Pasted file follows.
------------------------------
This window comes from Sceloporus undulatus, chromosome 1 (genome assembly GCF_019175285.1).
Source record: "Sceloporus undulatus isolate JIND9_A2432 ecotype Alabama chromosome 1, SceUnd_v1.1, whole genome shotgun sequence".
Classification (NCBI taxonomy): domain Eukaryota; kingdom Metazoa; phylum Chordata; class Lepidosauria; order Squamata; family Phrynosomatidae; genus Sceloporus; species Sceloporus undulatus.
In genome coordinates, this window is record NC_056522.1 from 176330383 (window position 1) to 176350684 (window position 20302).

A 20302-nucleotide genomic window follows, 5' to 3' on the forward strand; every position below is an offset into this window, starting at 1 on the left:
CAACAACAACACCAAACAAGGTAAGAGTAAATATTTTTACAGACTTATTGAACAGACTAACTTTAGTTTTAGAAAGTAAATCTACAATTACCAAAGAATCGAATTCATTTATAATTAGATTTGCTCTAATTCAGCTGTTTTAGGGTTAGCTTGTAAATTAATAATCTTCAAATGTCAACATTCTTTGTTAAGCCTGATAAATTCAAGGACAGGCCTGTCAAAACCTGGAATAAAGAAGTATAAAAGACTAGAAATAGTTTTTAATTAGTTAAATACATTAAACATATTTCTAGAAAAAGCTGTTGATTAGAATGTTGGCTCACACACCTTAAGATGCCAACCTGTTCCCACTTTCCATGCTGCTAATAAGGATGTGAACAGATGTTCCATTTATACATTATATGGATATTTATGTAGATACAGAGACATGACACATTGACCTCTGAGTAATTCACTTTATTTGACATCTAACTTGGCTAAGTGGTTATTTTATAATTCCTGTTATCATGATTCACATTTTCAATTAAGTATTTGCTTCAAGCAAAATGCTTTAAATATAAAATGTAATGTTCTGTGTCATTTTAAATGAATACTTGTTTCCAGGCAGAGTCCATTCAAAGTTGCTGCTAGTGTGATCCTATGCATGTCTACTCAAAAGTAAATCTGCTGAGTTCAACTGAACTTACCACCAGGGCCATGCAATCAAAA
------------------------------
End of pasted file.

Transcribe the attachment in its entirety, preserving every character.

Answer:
This window comes from Sceloporus undulatus, chromosome 1 (genome assembly GCF_019175285.1).
Source record: "Sceloporus undulatus isolate JIND9_A2432 ecotype Alabama chromosome 1, SceUnd_v1.1, whole genome shotgun sequence".
Classification (NCBI taxonomy): domain Eukaryota; kingdom Metazoa; phylum Chordata; class Lepidosauria; order Squamata; family Phrynosomatidae; genus Sceloporus; species Sceloporus undulatus.
In genome coordinates, this window is record NC_056522.1 from 176330383 (window position 1) to 176350684 (window position 20302).

A 20302-nucleotide genomic window follows, 5' to 3' on the forward strand; every position below is an offset into this window, starting at 1 on the left:
CAACAACAACACCAAACAAGGTAAGAGTAAATATTTTTACAGACTTATTGAACAGACTAACTTTAGTTTTAGAAAGTAAATCTACAATTACCAAAGAATCGAATTCATTTATAATTAGATTTGCTCTAATTCAGCTGTTTTAGGGTTAGCTTGTAAATTAATAATCTTCAAATGTCAACATTCTTTGTTAAGCCTGATAAATTCAAGGACAGGCCTGTCAAAACCTGGAATAAAGAAGTATAAAAGACTAGAAATAGTTTTTAATTAGTTAAATACATTAAACATATTTCTAGAAAAAGCTGTTGATTAGAATGTTGGCTCACACACCTTAAGATGCCAACCTGTTCCCACTTTCCATGCTGCTAATAAGGATGTGAACAGATGTTCCATTTATACATTATATGGATATTTATGTAGATACAGAGACATGACACATTGACCTCTGAGTAATTCACTTTATTTGACATCTAACTTGGCTAAGTGGTTATTTTATAATTCCTGTTATCATGATTCACATTTTCAATTAAGTATTTGCTTCAAGCAAAATGCTTTAAATATAAAATGTAATGTTCTGTGTCATTTTAAATGAATACTTGTTTCCAGGCAGAGTCCATTCAAAGTTGCTGCTAGTGTGATCCTATGCATGTCTACTCAAAAGTAAATCTGCTGAGTTCAACTGAACTTACCACCAGGGCCATGCAATCAAAA